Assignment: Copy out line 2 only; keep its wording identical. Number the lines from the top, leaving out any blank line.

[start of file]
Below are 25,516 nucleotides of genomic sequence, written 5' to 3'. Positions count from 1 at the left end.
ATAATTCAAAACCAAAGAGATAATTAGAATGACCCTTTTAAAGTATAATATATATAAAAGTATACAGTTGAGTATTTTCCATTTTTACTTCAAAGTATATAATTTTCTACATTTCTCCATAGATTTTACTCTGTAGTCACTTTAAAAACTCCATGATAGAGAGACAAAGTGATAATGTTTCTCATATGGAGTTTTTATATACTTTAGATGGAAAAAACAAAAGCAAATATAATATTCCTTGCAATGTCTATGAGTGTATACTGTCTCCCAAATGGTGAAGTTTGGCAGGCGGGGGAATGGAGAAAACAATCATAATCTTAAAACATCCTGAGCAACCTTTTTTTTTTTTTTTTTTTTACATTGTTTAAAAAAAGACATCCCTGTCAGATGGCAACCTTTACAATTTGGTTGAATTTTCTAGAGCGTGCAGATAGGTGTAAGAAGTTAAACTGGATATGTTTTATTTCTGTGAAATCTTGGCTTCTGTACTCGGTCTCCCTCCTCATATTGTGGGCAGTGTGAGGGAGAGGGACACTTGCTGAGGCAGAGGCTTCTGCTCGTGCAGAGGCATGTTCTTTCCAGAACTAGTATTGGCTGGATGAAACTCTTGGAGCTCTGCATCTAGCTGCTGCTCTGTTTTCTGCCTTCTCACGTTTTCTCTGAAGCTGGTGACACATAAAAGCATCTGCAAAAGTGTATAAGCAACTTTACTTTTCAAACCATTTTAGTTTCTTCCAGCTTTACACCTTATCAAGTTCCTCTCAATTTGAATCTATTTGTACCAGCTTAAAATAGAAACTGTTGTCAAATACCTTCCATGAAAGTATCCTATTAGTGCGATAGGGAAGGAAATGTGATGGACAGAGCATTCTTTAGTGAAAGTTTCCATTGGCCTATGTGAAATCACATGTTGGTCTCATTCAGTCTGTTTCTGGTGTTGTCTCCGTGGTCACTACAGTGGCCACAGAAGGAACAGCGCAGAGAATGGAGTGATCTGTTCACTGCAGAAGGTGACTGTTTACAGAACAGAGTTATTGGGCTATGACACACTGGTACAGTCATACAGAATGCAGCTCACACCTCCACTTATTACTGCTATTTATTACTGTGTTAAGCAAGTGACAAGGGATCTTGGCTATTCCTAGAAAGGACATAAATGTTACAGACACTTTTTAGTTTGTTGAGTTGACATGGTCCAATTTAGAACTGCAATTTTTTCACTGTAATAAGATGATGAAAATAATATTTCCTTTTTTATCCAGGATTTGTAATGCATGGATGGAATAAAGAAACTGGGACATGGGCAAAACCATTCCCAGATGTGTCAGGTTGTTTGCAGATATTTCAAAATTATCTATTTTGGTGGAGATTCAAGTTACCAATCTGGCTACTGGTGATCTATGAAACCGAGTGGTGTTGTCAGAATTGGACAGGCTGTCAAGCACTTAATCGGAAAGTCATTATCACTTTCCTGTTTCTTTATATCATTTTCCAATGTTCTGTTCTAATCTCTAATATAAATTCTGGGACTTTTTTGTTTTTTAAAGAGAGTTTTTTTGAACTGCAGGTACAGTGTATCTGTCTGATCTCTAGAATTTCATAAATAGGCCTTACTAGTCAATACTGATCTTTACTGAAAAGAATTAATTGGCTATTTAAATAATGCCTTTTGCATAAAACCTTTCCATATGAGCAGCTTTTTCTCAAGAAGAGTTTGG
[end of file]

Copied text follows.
ATAATTCAAAACCAAAGAGATAATTAGAATGACCCTTTTAAAGTATAATATATATAAAAGTATACAGTTGAGTATTTTCCATTTTTACTTCAAAGTATATAATTTTCTACATTTCTCCATAGATTTTACTCTGTAGTCACTTTAAAAACTCCATGATAGAGAGACAAAGTGATAATGTTTCTCATATGGAGTTTTTATATACTTTAGATGGAAAAAACAAAAGCAAATATAATATTCCTTGCAATGTCTATGAGTGTATACTGTCTCCCAAATGGTGAAGTTTGGCAGGCGGGGGAATGGAGAAAACAATCATAATCTTAAAACATCCTGAGCAACCTTTTTTTTTTTTTTTTTTTTACATTGTTTAAAAAAAGACATCCCTGTCAGATGGCAACCTTTACAATTTGGTTGAATTTTCTAGAGCGTGCAGATAGGTGTAAGAAGTTAAACTGGATATGTTTTATTTCTGTGAAATCTTGGCTTCTGTACTCGGTCTCCCTCCTCATATTGTGGGCAGTGTGAGGGAGAGGGACACTTGCTGAGGCAGAGGCTTCTGCTCGTGCAGAGGCATGTTCTTTCCAGAACTAGTATTGGCTGGATGAAACTCTTGGAGCTCTGCATCTAGCTGCTGCTCTGTTTTCTGCCTTCTCACGTTTTCTCTGAAGCTGGTGACACATAAAAGCATCTGCAAAAGTGTATAAGCAACTTTACTTTTCAAACCATTTTAGTTTCTTCCAGCTTTACACCTTATCAAGTTCCTCTCAATTTGAATCTATTTGTACCAGCTTAAAATAGAAACTGTTGTCAAATACCTTCCATGAAAGTATCCTATTAGTGCGATAGGGAAGGAAATGTGATGGACAGAGCATTCTTTAGTGAAAGTTTCCATTGGCCTATGTGAAATCACATGTTGGTCTCATTCAGTCTGTTTCTGGTGTTGTCTCCGTGGTCACTACAGTGGCCACAGAAGGAACAGCGCAGAGAATGGAGTGATCTGTTCACTGCAGAAGGTGACTGTTTACAGAACAGAGTTATTGGGCTATGACACACTGGTACAGTCATACAGAATGCAGCTCACACCTCCACTTATTACTGCTATTTATTACTGTGTTAAGCAAGTGACAAGGGATCTTGGCTATTCCTAGAAAGGACATAAATGTTACAGACACTTTTTAGTTTGTTGAGTTGACATGGTCCAATTTAGAACTGCAATTTTTTCACTGTAATAAGATGATGAAAATAATATTTCCTTTTTTATCCAGGATTTGTAATGCATGGATGGAATAAAGAAACTGGGACATGGGCAAAACCATTCCCAGATGTGTCAGGTTGTTTGCAGATATTTCAAAATTATCTATTTTGGTGGAGATTCAAGTTACCAATCTGGCTACTGGTGATCTATGAAACCGAGTGGTGTTGTCAGAATTGGACAGGCTGTCAAGCACTTAATCGGAAAGTCATTATCACTTTCCTGTTTCTTTATATCATTTTCCAATGTTCTGTTCTAATCTCTAATATAAATTCTGGGACTTTTTTGTTTTTTAAAGAGAGTTTTTTTGAACTGCAGGTACAGTGTATCTGTCTGATCTCTAGAATTTCATAAATAGGCCTTACTAGTCAATACTGATCTTTACTGAAAAGAATTAATTGGCTATTTAAATAATGCCTTTTGCATAAAACCTTTCCATATGAGCAGCTTTTTCTCAAGAAGAGTTTGG